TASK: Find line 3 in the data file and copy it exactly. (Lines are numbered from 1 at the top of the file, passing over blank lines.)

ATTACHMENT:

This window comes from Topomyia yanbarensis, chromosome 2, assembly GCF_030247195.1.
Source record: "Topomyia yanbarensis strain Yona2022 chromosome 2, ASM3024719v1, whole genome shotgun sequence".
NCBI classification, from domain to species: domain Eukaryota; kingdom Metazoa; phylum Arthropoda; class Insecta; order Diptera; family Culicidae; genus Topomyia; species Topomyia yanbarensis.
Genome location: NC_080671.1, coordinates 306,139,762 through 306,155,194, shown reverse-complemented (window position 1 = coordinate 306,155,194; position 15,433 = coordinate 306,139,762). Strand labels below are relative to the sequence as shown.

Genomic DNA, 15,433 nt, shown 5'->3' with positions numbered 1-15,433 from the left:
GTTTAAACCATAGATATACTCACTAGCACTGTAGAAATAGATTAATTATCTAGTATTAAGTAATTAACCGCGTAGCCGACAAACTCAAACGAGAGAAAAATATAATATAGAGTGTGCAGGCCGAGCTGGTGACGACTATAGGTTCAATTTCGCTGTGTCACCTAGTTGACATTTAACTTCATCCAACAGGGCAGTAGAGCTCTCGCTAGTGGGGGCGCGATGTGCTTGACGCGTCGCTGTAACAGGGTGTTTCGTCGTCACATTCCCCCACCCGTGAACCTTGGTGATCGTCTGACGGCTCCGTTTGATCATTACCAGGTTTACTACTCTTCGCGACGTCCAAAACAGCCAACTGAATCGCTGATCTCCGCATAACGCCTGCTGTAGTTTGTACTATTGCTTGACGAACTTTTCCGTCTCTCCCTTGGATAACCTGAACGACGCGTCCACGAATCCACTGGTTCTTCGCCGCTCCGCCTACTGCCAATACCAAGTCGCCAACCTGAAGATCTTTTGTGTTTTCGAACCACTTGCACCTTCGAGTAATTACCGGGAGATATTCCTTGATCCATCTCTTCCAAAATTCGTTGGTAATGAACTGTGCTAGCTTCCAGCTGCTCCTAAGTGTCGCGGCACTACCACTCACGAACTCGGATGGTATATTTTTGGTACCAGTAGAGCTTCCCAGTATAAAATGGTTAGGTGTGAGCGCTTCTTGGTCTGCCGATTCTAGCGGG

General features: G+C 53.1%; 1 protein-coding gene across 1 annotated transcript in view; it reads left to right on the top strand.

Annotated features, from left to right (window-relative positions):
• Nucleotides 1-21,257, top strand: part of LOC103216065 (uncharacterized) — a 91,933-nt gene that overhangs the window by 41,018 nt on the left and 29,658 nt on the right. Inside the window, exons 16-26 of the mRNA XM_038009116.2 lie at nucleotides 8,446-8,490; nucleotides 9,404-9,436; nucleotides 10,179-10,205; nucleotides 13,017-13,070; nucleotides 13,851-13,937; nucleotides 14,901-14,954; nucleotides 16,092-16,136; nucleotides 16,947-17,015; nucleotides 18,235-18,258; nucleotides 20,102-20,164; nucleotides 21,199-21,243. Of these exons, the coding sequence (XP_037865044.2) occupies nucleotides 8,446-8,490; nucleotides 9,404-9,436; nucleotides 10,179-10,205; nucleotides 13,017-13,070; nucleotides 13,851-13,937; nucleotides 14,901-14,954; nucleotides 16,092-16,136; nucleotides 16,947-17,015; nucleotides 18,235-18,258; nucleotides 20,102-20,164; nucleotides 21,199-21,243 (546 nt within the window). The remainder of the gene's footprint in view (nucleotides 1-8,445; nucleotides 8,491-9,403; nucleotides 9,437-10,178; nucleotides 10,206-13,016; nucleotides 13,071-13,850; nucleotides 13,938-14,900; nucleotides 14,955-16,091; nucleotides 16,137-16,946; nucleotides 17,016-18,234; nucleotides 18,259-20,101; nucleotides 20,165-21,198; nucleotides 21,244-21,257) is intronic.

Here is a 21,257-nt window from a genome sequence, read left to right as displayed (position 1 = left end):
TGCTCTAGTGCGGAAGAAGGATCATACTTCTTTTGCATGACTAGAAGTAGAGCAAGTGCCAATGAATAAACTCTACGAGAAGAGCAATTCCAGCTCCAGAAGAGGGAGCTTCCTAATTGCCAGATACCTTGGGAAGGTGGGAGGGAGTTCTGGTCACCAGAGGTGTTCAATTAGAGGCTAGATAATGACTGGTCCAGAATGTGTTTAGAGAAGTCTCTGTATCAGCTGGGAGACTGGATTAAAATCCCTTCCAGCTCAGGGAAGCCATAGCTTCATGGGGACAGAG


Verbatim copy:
NCBI classification, from domain to species: domain Eukaryota; kingdom Metazoa; phylum Arthropoda; class Insecta; order Diptera; family Culicidae; genus Topomyia; species Topomyia yanbarensis.